December 11th, 2014

The Italy forward has once again flattered to deceive this season and the legendary coach has sent a warning to the Liverpool man

Coaching legend Giovanni Trapattoni has warned fellow Italian Mario Balotelli that he will look back on his career and realise he has wasted it.

The striker joined Liverpool this summer from AC Milan in a €20 million return to the Premier League, having left Manchester City 18 months earlier.

The ex-Inter striker failed to impress consistently at San Siro, despite a flying start, and by the end of his spell back in Milan the general frustration surrounding Balotelli sped up his transfer to Anfield.

Again, however, Balotelli has fallen short of expecations. Since his arrival he has only scored twice – once in the Champions League and once in the Capital One Cup – leading many to question why Brendan Rodgers thought the Italian could fill Luis Suarez’s boots.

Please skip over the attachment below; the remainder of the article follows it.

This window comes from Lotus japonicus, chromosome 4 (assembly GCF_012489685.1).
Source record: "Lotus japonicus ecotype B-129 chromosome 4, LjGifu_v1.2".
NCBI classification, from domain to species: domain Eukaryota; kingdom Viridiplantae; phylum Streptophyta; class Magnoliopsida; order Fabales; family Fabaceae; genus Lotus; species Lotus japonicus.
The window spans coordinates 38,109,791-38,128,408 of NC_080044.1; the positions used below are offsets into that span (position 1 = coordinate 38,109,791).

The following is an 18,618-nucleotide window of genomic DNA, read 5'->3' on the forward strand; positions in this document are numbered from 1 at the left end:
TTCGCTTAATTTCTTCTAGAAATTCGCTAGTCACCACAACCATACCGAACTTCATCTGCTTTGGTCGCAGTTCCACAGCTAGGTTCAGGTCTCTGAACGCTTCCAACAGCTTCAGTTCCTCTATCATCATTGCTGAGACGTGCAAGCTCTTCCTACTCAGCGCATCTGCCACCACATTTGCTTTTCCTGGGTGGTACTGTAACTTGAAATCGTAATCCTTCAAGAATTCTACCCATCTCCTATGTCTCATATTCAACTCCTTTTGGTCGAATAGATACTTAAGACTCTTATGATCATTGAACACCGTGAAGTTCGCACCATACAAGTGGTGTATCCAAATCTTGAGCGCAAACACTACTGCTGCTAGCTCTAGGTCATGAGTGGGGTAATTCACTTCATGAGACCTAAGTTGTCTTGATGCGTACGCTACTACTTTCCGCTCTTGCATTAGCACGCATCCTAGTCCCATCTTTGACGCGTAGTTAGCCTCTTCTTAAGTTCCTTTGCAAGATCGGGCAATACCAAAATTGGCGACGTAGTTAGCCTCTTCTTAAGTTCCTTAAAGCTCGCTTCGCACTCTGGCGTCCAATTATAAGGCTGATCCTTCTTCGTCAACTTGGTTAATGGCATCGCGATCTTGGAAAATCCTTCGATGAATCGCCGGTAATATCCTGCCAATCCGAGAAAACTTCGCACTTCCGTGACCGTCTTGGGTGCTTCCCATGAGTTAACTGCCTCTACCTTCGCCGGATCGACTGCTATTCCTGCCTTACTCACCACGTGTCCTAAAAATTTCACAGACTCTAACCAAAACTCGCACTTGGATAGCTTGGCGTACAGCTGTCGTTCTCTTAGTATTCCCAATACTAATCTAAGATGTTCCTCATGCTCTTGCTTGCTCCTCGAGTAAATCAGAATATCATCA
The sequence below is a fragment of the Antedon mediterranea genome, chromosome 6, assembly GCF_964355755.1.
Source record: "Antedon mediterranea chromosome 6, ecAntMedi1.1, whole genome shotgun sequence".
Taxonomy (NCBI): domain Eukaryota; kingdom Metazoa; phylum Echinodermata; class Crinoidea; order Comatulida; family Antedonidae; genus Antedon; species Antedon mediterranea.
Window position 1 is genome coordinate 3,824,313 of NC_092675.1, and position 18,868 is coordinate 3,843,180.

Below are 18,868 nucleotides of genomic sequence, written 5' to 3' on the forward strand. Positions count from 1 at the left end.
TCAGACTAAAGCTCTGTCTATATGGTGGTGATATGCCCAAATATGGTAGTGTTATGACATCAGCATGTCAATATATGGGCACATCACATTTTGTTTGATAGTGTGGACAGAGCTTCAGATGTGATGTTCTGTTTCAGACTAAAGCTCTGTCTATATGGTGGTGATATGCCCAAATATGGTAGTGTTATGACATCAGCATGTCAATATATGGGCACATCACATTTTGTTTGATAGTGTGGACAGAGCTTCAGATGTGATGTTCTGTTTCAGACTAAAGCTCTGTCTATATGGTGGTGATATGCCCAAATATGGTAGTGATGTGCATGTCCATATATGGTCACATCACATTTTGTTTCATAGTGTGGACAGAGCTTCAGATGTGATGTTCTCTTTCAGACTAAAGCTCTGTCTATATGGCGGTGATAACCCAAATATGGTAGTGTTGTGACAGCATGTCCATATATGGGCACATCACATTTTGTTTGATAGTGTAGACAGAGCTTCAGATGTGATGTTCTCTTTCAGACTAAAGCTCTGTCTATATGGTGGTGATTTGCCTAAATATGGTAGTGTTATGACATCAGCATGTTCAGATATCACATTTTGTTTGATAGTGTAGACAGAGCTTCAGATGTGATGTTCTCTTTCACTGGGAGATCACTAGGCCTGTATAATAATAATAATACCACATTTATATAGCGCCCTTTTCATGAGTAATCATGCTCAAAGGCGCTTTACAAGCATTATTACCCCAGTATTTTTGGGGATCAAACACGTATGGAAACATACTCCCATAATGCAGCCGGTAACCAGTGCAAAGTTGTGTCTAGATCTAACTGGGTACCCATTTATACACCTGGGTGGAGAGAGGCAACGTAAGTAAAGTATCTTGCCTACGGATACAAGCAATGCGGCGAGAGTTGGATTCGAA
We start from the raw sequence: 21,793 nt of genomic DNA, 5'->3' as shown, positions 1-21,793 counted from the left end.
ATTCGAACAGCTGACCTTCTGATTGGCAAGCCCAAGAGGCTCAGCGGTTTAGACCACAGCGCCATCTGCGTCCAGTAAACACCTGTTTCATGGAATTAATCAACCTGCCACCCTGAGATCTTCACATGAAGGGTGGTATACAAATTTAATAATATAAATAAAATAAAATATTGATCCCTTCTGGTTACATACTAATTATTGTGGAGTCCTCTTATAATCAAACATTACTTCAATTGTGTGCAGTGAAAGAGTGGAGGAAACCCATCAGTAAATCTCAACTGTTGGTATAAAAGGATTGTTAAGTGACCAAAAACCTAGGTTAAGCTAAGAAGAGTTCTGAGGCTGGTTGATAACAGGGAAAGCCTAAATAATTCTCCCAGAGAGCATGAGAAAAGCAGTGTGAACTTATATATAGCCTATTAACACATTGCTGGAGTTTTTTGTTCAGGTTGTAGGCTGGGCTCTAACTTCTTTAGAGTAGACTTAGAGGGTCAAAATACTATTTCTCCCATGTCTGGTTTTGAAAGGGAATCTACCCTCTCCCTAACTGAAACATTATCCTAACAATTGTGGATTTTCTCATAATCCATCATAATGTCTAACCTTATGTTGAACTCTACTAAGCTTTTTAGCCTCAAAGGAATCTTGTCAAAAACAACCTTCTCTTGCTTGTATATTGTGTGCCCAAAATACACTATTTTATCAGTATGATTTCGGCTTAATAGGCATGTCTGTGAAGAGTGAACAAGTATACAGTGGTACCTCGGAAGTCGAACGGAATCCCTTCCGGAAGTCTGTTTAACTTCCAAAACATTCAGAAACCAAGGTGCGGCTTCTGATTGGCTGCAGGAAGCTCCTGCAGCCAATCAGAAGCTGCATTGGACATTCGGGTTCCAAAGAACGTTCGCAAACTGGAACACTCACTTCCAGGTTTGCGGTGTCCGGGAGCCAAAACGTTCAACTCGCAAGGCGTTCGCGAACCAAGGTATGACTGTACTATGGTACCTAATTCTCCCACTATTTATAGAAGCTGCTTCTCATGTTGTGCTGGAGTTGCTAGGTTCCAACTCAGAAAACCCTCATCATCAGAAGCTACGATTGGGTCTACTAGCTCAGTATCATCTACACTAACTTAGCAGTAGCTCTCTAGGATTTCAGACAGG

And Trapattoni, who has trained his fair share of world-class talents and egos during his 40-year coaching career, believes that the 24-year-old will eventually regret his antics on and off the field.

“I do not know how Balotelli’s career will pan out in the future,” the former Juventus and Bayern Munich boss told La Nazione. “But I know that when he hangs up his boots he will realise the many opportunities he has wasted.”

Balotelli has missed the last six games for Liverpool after picking up an injury in November, suffered while training with Italy’s squad for the first time since Antonio Conte was handed the international reins.

While sidelined the Italian has still managed to make the headlines, however, causing controversy by leaving a post on his Instagram deemed by some to be racist, resulting in an FA investigation.

I wish Liverpool players would stop using social media – Ayre